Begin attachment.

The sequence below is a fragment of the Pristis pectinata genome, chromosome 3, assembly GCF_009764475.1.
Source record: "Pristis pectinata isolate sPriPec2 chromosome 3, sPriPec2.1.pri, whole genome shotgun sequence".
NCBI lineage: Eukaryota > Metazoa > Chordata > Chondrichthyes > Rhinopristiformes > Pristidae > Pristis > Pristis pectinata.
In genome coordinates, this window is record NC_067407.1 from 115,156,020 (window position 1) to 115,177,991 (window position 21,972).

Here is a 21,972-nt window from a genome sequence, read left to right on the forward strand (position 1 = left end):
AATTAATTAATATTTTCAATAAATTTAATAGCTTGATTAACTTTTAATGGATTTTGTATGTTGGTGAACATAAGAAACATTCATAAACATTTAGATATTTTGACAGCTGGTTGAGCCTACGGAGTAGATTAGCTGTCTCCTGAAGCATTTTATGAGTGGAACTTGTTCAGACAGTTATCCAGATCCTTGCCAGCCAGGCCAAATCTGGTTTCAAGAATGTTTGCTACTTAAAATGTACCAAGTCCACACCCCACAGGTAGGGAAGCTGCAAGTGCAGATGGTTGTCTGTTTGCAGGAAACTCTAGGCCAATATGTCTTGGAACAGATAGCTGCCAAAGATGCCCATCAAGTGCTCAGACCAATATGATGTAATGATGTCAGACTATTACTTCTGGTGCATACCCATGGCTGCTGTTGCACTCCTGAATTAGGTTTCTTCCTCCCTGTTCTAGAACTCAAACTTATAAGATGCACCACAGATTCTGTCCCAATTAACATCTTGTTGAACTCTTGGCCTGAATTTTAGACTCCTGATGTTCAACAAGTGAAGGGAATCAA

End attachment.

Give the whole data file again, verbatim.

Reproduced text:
The sequence below is a fragment of the Pristis pectinata genome, chromosome 3, assembly GCF_009764475.1.
Source record: "Pristis pectinata isolate sPriPec2 chromosome 3, sPriPec2.1.pri, whole genome shotgun sequence".
NCBI lineage: Eukaryota > Metazoa > Chordata > Chondrichthyes > Rhinopristiformes > Pristidae > Pristis > Pristis pectinata.
In genome coordinates, this window is record NC_067407.1 from 115,156,020 (window position 1) to 115,177,991 (window position 21,972).

Here is a 21,972-nt window from a genome sequence, read left to right on the forward strand (position 1 = left end):
AATTAATTAATATTTTCAATAAATTTAATAGCTTGATTAACTTTTAATGGATTTTGTATGTTGGTGAACATAAGAAACATTCATAAACATTTAGATATTTTGACAGCTGGTTGAGCCTACGGAGTAGATTAGCTGTCTCCTGAAGCATTTTATGAGTGGAACTTGTTCAGACAGTTATCCAGATCCTTGCCAGCCAGGCCAAATCTGGTTTCAAGAATGTTTGCTACTTAAAATGTACCAAGTCCACACCCCACAGGTAGGGAAGCTGCAAGTGCAGATGGTTGTCTGTTTGCAGGAAACTCTAGGCCAATATGTCTTGGAACAGATAGCTGCCAAAGATGCCCATCAAGTGCTCAGACCAATATGATGTAATGATGTCAGACTATTACTTCTGGTGCATACCCATGGCTGCTGTTGCACTCCTGAATTAGGTTTCTTCCTCCCTGTTCTAGAACTCAAACTTATAAGATGCACCACAGATTCTGTCCCAATTAACATCTTGTTGAACTCTTGGCCTGAATTTTAGACTCCTGATGTTCAACAAGTGAAGGGAATCAA